Kampung Susun Produktif Tumbuh Cakung, Jakarta


Kampung Susun Produktif Tumbuh Cakung, Jakarta

Mismatches Location Security Functional adequacy Services Vulnerable groups Climate change
Policies and regulations Regulation Participatory processes
Urban Design Services and infrastructure Environments Quality Liveability Inclusion Equity Participatory processes
Ownership and tenure Shared ownership

Main objectives of the project

In response to Jakarta's sinking crisis, Bukit Duri residents faced eviction in 2016. Deemed illegal, this sparked a movement led by Ciliwung Merdeka, empowering residents to demand their rights. The result? Kampung Susun—a cooperative where former residents manage their space, integrating living and economic activities, defying traditional public housing norms, and fostering community resilience and cohesion.


  • 2020: Construction


  • Constructor: PT. Jaya Konstruksi Manggala Pratama Tbk.
  • Architect: STUDIO AKANOMA
  • Promotor: Jakarta City Hall
  • Promotor: Ciliwung Merdeka


Continent: Asia
Country/Region: Indonesia, Jakarta


Jakarta is confronted with a significant threat: the city is sinking, resulting in more frequent floods and substantial portions of the city being submerged. The most vulnerable communities are bearing the brunt of this issue. In 2016, seventy families in Bukit Duri, Jakarta, were forcibly removed from their homes as part of efforts to address the city’s chronic flooding problems. However, the eviction was subsequently deemed illegal. In 2017, the State Administrative Court ruled that the eviction lacked legal justification and that the residents were entitled to compensation. Volunteers from the organization Ciliwung Merdeka collaborated with the residents, spanning from children to adults, to empower the community through various programs aimed at fostering solidarity and self-reliance. These initiatives encompassed educational programs for children, public health education, waste management, economic empowerment, art and culture education, disaster response and mitigation, as well as spatial planning and architecture. Additionally, they collectively advocated for government recognition that impoverished citizens deserved adequate living conditions and demonstrated that viable alternatives to eviction existed.

One such alternative materialized in the form of the Kampung Susun new residence and cooperative, where residents themselves assume responsibility for the neighborhood's upkeep. Tenants are not required to pay rent but are obligated to contribute a maintenance fee to the cooperative, which also has the capacity to provide residents with business capital. The design process began with identifying spaces tailored to the economic development needs of former Kampung Bukit Duri residents, the majority of whom are engaged in the informal business sector and own small enterprises. The design concept emulates the urban settlement model, featuring small houses with dedicated economic spaces, giving rise to the term "kampung susun." Notably, Kampung Susun stands out from Jakarta's conventional public housing projects, known as rusunawa, which typically lack provisions for business activities. Each residential unit in Kampung Susun encompasses both living and economic spaces, with communal areas on the ground floor enabling residents to engage in commerce. Additionally, residents have the opportunity to expand their living quarters vertically, facilitated by a mezzanine level within each unit.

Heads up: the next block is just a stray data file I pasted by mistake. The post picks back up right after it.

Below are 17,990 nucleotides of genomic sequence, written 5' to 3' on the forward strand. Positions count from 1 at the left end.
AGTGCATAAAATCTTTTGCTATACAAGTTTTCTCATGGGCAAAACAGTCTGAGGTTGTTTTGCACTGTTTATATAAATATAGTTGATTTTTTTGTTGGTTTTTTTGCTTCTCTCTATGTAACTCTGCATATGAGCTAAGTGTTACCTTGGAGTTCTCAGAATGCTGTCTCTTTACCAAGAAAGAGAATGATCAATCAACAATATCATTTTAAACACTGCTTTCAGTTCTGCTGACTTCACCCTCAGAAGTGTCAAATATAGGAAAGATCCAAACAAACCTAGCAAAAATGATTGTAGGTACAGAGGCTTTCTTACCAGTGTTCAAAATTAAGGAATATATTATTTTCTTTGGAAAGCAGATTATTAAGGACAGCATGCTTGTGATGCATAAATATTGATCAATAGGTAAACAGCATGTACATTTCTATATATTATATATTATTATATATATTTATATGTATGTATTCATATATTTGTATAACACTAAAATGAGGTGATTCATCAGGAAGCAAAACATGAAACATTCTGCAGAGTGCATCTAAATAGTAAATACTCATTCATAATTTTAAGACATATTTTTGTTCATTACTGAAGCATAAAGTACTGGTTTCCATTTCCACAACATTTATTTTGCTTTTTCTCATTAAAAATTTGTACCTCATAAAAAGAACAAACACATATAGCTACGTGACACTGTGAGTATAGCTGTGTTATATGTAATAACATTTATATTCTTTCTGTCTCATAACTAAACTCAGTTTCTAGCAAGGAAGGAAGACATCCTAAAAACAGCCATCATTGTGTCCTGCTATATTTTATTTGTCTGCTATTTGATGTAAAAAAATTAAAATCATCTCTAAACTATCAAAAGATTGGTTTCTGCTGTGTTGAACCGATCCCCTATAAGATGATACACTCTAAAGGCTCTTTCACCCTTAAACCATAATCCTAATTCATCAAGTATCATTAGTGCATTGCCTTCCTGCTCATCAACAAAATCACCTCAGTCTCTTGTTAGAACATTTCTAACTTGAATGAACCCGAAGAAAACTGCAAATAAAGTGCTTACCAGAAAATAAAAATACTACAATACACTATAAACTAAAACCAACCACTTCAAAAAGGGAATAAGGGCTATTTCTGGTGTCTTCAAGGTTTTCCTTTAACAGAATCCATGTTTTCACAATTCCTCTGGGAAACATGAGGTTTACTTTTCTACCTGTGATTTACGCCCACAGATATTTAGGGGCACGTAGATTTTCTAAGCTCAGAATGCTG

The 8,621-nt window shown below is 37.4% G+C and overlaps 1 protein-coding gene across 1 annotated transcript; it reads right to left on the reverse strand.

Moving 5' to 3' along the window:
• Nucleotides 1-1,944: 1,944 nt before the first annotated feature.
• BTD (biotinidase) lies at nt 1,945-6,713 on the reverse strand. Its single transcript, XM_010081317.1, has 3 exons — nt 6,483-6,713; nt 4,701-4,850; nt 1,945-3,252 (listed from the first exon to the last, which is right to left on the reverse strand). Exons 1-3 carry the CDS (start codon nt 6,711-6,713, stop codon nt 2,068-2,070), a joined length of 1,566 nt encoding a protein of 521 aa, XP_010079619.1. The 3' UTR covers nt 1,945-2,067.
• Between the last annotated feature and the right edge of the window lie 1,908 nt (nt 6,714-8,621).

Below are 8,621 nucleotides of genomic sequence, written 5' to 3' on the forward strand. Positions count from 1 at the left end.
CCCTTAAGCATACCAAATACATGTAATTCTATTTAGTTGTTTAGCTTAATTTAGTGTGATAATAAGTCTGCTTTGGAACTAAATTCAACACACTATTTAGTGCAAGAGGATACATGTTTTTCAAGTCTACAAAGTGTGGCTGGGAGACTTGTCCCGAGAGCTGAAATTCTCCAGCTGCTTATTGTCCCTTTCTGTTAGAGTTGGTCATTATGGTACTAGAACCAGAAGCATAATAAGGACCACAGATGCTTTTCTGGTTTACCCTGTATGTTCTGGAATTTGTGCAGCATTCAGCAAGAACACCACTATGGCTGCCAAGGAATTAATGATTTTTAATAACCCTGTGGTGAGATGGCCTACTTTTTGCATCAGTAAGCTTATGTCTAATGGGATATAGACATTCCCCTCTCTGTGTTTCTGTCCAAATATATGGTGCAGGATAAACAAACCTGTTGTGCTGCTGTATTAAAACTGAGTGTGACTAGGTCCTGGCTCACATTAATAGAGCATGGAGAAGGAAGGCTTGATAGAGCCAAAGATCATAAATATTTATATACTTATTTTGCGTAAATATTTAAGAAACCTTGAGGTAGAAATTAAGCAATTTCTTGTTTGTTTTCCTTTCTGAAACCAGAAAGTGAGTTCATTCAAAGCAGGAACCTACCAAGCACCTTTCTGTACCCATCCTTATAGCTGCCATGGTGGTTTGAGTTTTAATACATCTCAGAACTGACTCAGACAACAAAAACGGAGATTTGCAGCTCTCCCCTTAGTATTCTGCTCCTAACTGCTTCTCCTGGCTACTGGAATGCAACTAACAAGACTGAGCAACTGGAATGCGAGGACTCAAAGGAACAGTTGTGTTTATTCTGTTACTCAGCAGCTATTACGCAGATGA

Measuring 36 m2 in total, with 21 m2 designated for private use and 15 m2 allocated for business or workspace, each residential unit is designed to accommodate growth. This innovative approach to urban settlement, known as Kampung Susun Produktif Tumbuh, or growing, productive stacked kampong, addresses the challenges of densely populated urban environments and the limitations of traditional housing construction. Beyond serving as mere dwellings, Kampung Susun fosters a sense of community where residents can engage in economic activities and foster friendly interactions, recognizing the distinct characteristics of urban settlement inhabitants compared to those residing in the outskirts of the city.

The case is undoubtedly a resilient solution to an unprecedented climate problem. Bottom-up and from the community, it solves a huge challenge of obtaining public housing in an adverse context, promoting the productive economy of its residents.